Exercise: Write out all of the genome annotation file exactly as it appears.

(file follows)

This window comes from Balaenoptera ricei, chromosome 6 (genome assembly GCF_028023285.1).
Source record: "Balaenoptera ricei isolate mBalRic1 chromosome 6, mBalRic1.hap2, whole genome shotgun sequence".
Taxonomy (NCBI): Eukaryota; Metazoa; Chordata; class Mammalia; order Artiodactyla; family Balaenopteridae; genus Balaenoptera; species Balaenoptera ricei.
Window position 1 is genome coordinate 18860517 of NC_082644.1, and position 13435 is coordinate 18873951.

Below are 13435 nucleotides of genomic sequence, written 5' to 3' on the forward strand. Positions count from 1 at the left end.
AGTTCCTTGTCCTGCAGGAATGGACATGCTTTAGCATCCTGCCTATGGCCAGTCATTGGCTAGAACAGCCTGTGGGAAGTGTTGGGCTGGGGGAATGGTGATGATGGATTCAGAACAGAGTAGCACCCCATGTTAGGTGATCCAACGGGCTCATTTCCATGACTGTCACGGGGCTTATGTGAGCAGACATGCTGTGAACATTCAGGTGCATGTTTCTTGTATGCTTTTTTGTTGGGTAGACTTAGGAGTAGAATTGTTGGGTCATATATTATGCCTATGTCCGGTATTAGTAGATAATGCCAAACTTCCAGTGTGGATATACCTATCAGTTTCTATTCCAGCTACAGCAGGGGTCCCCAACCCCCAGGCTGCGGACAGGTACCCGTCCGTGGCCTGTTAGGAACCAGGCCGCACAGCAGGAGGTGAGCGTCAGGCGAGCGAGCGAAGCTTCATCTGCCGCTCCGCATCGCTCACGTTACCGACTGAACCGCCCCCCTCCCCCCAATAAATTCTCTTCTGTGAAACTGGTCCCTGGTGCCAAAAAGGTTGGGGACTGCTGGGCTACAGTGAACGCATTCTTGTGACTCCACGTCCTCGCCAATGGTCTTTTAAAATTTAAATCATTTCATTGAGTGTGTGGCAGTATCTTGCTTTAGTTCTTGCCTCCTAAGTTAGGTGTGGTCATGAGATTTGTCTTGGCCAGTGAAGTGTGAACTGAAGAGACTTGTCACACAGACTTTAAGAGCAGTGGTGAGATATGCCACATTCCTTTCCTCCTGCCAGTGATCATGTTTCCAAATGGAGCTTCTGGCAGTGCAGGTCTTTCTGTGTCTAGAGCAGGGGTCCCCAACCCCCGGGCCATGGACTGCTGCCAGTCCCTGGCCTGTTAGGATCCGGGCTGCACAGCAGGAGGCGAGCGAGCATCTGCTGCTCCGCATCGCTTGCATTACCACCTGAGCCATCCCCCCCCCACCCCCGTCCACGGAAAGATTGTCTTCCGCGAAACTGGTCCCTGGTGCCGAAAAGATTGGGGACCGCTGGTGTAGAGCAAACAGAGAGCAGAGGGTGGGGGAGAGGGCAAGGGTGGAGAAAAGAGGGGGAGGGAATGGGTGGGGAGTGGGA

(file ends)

This window comes from Balaenoptera ricei, chromosome 6 (genome assembly GCF_028023285.1).
Source record: "Balaenoptera ricei isolate mBalRic1 chromosome 6, mBalRic1.hap2, whole genome shotgun sequence".
Taxonomy (NCBI): Eukaryota; Metazoa; Chordata; class Mammalia; order Artiodactyla; family Balaenopteridae; genus Balaenoptera; species Balaenoptera ricei.
Window position 1 is genome coordinate 18860517 of NC_082644.1, and position 13435 is coordinate 18873951.

Below are 13435 nucleotides of genomic sequence, written 5' to 3' on the forward strand. Positions count from 1 at the left end.
AGTTCCTTGTCCTGCAGGAATGGACATGCTTTAGCATCCTGCCTATGGCCAGTCATTGGCTAGAACAGCCTGTGGGAAGTGTTGGGCTGGGGGAATGGTGATGATGGATTCAGAACAGAGTAGCACCCCATGTTAGGTGATCCAACGGGCTCATTTCCATGACTGTCACGGGGCTTATGTGAGCAGACATGCTGTGAACATTCAGGTGCATGTTTCTTGTATGCTTTTTTGTTGGGTAGACTTAGGAGTAGAATTGTTGGGTCATATATTATGCCTATGTCCGGTATTAGTAGATAATGCCAAACTTCCAGTGTGGATATACCTATCAGTTTCTATTCCAGCTACAGCAGGGGTCCCCAACCCCCAGGCTGCGGACAGGTACCCGTCCGTGGCCTGTTAGGAACCAGGCCGCACAGCAGGAGGTGAGCGTCAGGCGAGCGAGCGAAGCTTCATCTGCCGCTCCGCATCGCTCACGTTACCGACTGAACCGCCCCCCTCCCCCCAATAAATTCTCTTCTGTGAAACTGGTCCCTGGTGCCAAAAAGGTTGGGGACTGCTGGGCTACAGTGAACGCATTCTTGTGACTCCACGTCCTCGCCAATGGTCTTTTAAAATTTAAATCATTTCATTGAGTGTGTGGCAGTATCTTGCTTTAGTTCTTGCCTCCTAAGTTAGGTGTGGTCATGAGATTTGTCTTGGCCAGTGAAGTGTGAACTGAAGAGACTTGTCACACAGACTTTAAGAGCAGTGGTGAGATATGCCACATTCCTTTCCTCCTGCCAGTGATCATGTTTCCAAATGGAGCTTCTGGCAGTGCAGGTCTTTCTGTGTCTAGAGCAGGGGTCCCCAACCCCCGGGCCATGGACTGCTGCCAGTCCCTGGCCTGTTAGGATCCGGGCTGCACAGCAGGAGGCGAGCGAGCATCTGCTGCTCCGCATCGCTTGCATTACCACCTGAGCCATCCCCCCCCCACCCCCGTCCACGGAAAGATTGTCTTCCGCGAAACTGGTCCCTGGTGCCGAAAAGATTGGGGACCGCTGGTGTAGAGCAAACAGAGAGCAGAGGGTGGGGGAGAGGGCAAGGGTGGAGAAAAGAGGGGGAGGGAATGGGTGGGGAGTGGGA